To clarify, from what I understand, scaling on the x axis on global should affect rotation, like the bottom 2 cubes. However, when I scale it, I get the above result. I am fairly certain I toggled an option, but I do not know what, because I do not remember this being the behavior. Does anyone know what this would be? enter image description here

I have not applied the rotations, they are still part of the object's properties. The bottom 2 cubes are where I went into the edit mode and scaled it on the x axis, then moved it across the other side of the cursor. From my memory, this should have been the same as scaling in object mode, with both using the global axis.



1 Answer 1


No, scaling should not affect rotation. However, 1) object mode scaling is not the same thing as edit mode scaling, because object scaling can't exist in arbitrary axes; and 2) object mode scaling doesn't actually "mirror" a shape in the world.

Let's start with the first thing. What happens when we rotate a cube and then scale it 5-fold in the world X axis?

enter image description here

Notice the transforms on the sidebar. There is no object axis that corresponds with the world X axis, so it got bigger in all axes. Blender tried its best to convert world-space scaling into object scaling, by measuring how big 5 world X units were in the object's axes.

We can compare, if we want, with scaling 5 fold in world X in edit mode:

enter image description here

Edit mode scaling can occur in an arbitrary axis. So we get something different.

Now, why doesn't object scaling in the world axes mirror an object in the world axes?

enter image description here

The object on the left has a -1 x scale, scaled across the world origin in the world X axis. This scaling doesn't necessarily leave us with -1 object space scale, because of 1 above, but in this case, it did.

But its rotation values in the sidebar are the same-- we certainly never told Blender to change them. What are those transforms doing, exactly? There's more than way to understand them, but here's one way:

  1. First, we start with an untransformed cube, at the world origin, unrotated, unscaled.

  2. Then, we move it in its transformed axes by its location. Since it hasn't been transformed, and translation doesn't change those, its transformed axes are still its untransformed axes.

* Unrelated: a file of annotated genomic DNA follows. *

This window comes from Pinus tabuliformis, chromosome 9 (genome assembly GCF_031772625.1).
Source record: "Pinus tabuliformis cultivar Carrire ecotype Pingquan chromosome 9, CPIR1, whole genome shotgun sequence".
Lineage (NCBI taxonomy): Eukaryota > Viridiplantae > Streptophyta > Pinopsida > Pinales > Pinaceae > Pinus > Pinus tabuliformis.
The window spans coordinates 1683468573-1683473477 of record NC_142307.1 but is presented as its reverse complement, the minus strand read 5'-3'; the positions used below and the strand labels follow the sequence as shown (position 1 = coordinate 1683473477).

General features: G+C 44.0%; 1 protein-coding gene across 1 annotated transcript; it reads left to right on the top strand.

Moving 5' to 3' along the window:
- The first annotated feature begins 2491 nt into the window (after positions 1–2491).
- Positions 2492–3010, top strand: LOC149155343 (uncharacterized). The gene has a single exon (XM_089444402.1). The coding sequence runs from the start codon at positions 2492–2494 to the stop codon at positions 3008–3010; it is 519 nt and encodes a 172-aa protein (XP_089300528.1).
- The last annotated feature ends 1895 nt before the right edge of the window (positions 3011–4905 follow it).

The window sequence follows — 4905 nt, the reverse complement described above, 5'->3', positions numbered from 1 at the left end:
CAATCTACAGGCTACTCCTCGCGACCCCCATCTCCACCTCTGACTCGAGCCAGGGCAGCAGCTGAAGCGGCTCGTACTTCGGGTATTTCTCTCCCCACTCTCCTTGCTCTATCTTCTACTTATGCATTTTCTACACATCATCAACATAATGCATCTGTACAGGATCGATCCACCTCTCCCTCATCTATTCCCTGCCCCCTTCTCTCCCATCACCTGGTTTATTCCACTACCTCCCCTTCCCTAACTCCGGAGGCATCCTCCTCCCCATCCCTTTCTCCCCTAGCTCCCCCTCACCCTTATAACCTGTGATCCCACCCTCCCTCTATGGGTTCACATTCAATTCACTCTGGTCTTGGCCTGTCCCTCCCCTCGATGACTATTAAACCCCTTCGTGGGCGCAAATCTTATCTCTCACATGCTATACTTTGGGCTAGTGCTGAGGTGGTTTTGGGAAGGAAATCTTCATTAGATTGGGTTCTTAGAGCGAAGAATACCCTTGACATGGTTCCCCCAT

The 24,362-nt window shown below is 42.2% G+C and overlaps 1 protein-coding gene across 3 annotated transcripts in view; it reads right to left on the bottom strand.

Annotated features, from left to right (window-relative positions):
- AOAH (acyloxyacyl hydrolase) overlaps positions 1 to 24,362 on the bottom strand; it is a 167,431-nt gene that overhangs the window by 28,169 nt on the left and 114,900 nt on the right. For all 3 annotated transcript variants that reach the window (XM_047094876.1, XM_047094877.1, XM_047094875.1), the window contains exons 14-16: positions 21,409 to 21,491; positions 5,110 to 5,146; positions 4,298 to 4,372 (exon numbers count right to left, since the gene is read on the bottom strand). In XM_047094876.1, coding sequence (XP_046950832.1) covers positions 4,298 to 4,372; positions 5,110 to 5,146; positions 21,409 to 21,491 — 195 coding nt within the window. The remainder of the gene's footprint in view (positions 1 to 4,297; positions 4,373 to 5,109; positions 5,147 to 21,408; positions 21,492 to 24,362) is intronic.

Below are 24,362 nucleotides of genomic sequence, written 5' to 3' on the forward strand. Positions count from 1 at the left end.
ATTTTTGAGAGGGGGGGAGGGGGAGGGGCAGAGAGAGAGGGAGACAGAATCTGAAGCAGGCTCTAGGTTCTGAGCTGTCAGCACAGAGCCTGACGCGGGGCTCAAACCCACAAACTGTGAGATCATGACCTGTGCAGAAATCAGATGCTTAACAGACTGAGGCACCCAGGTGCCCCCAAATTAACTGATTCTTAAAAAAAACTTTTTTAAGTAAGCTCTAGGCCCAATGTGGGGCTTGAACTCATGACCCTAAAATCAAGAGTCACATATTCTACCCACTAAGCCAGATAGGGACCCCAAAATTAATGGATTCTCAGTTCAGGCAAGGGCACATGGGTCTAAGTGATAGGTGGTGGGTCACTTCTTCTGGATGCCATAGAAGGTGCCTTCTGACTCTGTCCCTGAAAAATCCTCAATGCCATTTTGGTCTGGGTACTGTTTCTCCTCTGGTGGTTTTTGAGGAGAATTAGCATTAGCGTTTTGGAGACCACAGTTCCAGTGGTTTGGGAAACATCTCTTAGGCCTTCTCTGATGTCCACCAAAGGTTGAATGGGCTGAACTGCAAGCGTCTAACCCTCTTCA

3. Then, we rotate it in its transformed axes-- as an XYZ Euler, we can see that as rotating it in its Z axis (untransformed as of this point), then its transformed Y axis, then its transformed X axis.

  4. Then we scale it in its new object axes. Since this scaling happens after rotation, and the object has symmetry, it doesn't affect its apparent rotation.

The other way to see this is in the opposite order, but using untransformed axes-- the axes that it starts with. That's why its an XYZ Euler, they're thinking of it as untransformed axes. But Blender users often think of transformed axes, what you get with local orientation, so it's probably easier to think of it that way.

We can see that if we flipped the order with which we scale and rotate, we'd actually mirror it. Is there any way that we can do that? Yes, we can parent it to an object and then scale that object:

enter image description here

By putting the scale on the parent empty and the rotation on the child cube, the child cube mirrors like you expect. We're essentially reversing the order with which we scale and rotate: the parent scales, then the child translates and rotates, rather than the child translating, rotating, then scaling.

  • $\begingroup$ Thank you for such a detailed response. I guess I never really tested out any of these steps, and relied on the mirror modifier too much to ever see that this was how it worked. I felt like I was insane, but it turns out I never actually scaled in a particular axis in object mode until today. $\endgroup$
    – Elbert Ho
    Dec 29, 2023 at 10:22

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